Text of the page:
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Report Raises Doubts in Colorado Rape Case

Denver's District Attorney continues to dismiss wrongful conviction evidence. Credit: Susan Greene, Colorado Independent.
Denver's District Attorney continues to dismiss wrongful conviction evidence. Credit: Susan Greene, Colorado Independent.
August 25, 2015

DENVER – A man who has served 28 years in prison for crimes he says he did not commit may get a new trial, according to a report by the Colorado Independent.

A Denver District Court recently heard Clarence Moses-EL's appeal, citing new evidence in a 1987 rape, beating and burglary case.

Susan Greene, the report's author, says the real question is why Denver District Attorney Mitch Morrissey continues to overlook evidence of wrongful conviction.

"There's a confession," she says. "The first man the victim named in her outcry after being attacked has come forward, and said he had sex with her that night, and beat her up that night in the same place at the same time of her attack."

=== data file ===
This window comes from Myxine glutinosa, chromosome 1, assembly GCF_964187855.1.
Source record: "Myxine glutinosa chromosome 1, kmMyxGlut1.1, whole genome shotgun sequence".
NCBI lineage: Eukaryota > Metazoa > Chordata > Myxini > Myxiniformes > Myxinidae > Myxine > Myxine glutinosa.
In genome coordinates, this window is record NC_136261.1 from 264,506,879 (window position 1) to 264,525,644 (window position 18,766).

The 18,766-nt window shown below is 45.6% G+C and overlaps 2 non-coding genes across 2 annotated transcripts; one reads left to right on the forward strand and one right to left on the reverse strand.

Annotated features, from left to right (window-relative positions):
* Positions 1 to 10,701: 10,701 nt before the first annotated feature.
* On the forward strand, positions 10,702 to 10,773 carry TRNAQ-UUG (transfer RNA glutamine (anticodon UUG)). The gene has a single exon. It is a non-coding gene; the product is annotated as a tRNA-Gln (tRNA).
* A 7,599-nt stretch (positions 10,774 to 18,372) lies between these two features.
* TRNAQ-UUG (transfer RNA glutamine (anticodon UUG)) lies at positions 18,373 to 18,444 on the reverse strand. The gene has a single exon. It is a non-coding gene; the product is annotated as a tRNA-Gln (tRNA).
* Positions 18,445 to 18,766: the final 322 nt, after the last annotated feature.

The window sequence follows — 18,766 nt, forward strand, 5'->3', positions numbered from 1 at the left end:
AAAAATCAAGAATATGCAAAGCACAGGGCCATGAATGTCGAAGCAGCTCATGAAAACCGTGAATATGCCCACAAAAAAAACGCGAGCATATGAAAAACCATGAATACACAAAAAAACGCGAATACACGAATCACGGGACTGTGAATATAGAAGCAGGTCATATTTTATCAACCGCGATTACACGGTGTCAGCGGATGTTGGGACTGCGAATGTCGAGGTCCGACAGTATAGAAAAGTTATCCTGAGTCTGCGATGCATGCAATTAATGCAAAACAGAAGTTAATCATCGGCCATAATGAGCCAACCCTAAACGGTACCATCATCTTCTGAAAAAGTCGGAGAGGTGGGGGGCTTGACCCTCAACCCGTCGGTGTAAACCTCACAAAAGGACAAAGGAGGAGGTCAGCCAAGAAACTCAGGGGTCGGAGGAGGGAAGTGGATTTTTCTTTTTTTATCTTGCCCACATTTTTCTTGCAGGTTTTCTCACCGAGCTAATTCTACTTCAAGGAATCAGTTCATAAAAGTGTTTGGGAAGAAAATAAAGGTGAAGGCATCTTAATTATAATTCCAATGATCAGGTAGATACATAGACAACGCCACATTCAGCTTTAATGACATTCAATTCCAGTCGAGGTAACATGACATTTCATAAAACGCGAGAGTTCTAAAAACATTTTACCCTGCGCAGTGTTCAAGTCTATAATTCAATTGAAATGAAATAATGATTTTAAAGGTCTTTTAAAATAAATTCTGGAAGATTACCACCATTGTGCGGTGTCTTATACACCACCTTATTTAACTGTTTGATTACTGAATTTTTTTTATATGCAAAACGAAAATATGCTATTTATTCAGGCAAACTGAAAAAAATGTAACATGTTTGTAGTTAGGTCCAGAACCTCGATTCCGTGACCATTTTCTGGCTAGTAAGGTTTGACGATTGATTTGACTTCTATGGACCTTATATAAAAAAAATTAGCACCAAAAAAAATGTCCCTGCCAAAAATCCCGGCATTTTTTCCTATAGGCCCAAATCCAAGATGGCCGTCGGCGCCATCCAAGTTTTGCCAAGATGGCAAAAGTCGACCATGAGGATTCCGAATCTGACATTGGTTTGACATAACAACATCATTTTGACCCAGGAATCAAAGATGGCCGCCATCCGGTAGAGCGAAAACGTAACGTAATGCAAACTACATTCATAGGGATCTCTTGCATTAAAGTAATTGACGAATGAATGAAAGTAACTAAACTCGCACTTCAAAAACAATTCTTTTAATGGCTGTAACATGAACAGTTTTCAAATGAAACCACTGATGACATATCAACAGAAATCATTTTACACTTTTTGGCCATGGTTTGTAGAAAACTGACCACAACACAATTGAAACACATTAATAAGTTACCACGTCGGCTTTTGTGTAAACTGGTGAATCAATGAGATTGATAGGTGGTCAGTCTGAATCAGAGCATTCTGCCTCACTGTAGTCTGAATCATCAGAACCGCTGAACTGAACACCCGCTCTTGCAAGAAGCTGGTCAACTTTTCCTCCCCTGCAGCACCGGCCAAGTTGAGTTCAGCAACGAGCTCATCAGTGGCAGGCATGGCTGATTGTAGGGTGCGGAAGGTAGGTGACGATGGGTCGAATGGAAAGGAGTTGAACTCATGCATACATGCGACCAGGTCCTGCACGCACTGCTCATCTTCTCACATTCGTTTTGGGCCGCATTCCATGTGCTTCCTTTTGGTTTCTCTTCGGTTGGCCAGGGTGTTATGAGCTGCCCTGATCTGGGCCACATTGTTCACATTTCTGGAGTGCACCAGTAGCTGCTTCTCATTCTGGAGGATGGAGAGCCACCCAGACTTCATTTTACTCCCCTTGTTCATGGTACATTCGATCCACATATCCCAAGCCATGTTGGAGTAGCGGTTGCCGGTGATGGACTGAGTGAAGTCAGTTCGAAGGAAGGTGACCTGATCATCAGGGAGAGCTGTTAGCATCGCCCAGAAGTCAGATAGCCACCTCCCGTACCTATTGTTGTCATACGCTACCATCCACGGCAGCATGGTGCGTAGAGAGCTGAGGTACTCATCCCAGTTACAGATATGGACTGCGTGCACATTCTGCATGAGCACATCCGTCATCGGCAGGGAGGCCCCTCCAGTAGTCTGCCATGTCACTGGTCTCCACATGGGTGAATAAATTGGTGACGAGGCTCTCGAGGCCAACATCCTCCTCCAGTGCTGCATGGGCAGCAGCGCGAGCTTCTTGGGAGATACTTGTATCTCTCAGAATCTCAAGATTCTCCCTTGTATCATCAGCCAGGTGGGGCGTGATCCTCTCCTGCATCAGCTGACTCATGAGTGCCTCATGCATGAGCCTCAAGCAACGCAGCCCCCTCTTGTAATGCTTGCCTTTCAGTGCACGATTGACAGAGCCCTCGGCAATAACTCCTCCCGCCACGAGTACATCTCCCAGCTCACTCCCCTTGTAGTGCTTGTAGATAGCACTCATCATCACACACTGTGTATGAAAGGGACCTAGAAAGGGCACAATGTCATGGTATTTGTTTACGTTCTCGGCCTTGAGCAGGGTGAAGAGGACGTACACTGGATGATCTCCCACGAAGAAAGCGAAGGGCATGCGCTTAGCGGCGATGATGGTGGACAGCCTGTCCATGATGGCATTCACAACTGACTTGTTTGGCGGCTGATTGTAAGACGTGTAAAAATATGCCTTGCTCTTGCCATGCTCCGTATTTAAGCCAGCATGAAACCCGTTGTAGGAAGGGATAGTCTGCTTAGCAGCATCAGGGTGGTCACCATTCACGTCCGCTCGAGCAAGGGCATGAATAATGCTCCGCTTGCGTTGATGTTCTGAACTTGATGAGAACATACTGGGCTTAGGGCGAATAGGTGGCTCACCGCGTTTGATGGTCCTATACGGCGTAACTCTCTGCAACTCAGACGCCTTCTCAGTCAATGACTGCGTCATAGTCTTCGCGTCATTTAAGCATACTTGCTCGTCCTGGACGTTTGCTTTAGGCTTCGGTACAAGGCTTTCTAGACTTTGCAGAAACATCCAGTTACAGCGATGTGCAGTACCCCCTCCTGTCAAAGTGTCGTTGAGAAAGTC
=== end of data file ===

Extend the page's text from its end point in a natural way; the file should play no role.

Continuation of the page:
Greene adds records show L.C. Jackson – the man who confessed – was the first person the victim named as her possible assailant, but police and prosecutors failed to question Jackson as a suspect. The Denver court has until October to decide whether to grant a new trial to Moses-EL, who is serving a 48-year sentence.

Greene reports Jackson's live-in girlfriend corroborated testimony that he left their house during the time the victim was attacked a few doors away. And Greene notes new expert testimony on blood evidence pointed to Jackson, not Moses-EL. Greene says the D.A. has only one piece of evidence tying Moses-EL to the case.

"About a day and a half after the attack, and after the victim had named three other men as possible perpetrators, she said she had a dream in the hospital and Clarence Moses-EL," she says. "His identity, he came to her in a dream."

She adds when Moses-EL won a court order for DNA testing, evidence marked "do not destroy" was tossed in a trash bin before it could be sent to the lab.

Denver district attorneys have defended how DNA evidence was handled, and at the appeal hearing urged the court to uphold the conviction and not grant a new trial.

Eric Galatas, Public News Service - CO